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Timothy van der Linden writes:
> Am I right saying the following:
> Photons loose energy because they accelerate the car. Only because of that
> acceleration their frequency is lowered.
> Because it takes more energy to transfer the same amount of momentum to a
> faster moving car (E=v^2 versus p=v) the frequency is lowered even more.
There is one important constraint in this situation: photons
_always_ have equal momentum and energy; hence a photon
reflecting off a moving object must impart equal amounts of
momentum and energy to it.
A photon has less energy when seen from the frame of a
fast-moving object moving in the same direction as the photon, so
in the object frame the photon imparts less momentum to the
object. Seen from the observer's frame, the photon loses more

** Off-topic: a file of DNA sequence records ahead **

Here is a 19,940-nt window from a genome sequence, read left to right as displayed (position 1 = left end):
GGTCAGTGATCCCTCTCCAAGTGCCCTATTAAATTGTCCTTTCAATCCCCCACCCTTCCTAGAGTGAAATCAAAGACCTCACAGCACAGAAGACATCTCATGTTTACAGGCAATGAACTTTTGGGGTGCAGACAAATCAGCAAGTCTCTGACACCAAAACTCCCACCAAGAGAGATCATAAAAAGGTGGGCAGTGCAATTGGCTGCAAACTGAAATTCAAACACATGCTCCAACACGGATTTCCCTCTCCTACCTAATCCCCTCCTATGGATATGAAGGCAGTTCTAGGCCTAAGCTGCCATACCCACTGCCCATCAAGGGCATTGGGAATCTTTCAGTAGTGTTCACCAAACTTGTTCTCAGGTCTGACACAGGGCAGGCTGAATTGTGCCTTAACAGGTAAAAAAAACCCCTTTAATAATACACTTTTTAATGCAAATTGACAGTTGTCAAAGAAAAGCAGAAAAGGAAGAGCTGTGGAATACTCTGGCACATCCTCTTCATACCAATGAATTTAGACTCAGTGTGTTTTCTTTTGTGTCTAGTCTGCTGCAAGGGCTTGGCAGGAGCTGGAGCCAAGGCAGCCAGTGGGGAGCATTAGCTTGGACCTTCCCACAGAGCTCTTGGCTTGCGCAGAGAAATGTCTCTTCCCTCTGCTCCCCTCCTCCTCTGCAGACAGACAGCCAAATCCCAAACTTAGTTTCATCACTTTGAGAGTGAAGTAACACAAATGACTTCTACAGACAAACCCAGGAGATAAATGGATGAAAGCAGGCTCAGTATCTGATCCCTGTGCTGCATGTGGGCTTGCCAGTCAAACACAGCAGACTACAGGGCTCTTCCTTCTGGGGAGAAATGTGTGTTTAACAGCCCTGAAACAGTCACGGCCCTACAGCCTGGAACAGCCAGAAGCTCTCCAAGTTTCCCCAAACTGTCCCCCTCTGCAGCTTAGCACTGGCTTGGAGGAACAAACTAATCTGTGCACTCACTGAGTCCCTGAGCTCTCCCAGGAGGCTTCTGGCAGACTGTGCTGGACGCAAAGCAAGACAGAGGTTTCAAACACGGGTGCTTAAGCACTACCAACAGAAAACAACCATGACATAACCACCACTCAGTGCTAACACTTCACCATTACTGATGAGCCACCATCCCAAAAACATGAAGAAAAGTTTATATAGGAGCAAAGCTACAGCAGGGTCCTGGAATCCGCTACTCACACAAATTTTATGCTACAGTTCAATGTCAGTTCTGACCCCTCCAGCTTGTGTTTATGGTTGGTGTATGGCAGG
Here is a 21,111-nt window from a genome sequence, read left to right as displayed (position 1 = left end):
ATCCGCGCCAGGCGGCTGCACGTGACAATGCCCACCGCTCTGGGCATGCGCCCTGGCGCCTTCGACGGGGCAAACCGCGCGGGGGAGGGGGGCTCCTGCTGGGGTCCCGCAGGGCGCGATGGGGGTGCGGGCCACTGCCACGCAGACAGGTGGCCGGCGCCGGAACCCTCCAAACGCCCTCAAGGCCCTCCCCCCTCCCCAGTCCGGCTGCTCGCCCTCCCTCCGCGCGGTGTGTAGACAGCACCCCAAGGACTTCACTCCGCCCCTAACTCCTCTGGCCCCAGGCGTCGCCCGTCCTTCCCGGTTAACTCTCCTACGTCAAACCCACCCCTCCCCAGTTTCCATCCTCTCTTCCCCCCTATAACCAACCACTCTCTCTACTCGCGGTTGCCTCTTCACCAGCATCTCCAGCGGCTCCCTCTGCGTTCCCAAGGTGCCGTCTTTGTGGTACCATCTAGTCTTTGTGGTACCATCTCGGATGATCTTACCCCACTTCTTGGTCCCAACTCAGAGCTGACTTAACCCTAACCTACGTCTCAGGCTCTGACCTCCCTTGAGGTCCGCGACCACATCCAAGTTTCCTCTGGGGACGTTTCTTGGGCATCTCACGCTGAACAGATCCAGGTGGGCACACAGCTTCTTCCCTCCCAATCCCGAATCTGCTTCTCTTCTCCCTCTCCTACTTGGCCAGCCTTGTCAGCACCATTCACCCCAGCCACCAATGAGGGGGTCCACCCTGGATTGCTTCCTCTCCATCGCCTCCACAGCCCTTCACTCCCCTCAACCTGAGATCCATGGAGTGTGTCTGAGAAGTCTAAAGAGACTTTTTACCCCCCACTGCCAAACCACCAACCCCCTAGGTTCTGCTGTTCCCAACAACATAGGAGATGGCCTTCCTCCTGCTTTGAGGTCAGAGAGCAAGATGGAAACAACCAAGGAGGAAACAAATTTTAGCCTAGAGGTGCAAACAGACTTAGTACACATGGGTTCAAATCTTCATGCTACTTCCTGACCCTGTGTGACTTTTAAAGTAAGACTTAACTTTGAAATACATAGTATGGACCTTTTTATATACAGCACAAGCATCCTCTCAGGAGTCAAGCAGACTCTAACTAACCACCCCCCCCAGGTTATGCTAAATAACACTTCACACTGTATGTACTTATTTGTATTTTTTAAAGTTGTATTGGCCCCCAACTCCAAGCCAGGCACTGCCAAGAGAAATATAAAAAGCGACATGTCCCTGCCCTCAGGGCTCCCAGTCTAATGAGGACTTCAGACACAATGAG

momentum to a receding fast-moving object than a slow-moving one.
Remember that reflecting objects moving opposite to the direction
of the incident photons actually impart energy and momentum to
the photons; in the object frame the photon has more energy and
> After all this, can we conclude a charged battery is heavier than an
> uncharged battery?
Yes, this is also true. Hot objects are heavier than cold ones
(although not by an amount we have equipment to measure). A
mirrored box full of photons is heavier than the empty box.
> Steve writes:
> >The reality that static stress does not continue to dissipate
> >energy over time is not intuitive, because our muscles aren't
> >static structures like boards or rods or wires; they must
> >dissipate energy even to hold a weight motionless above your
> >head, while a table holding the same weight does not dissipate
> Yes, in fact is does not take any energy to keep floating a few metres above
> Earth's surface.
Well, it depends on how you make the object float.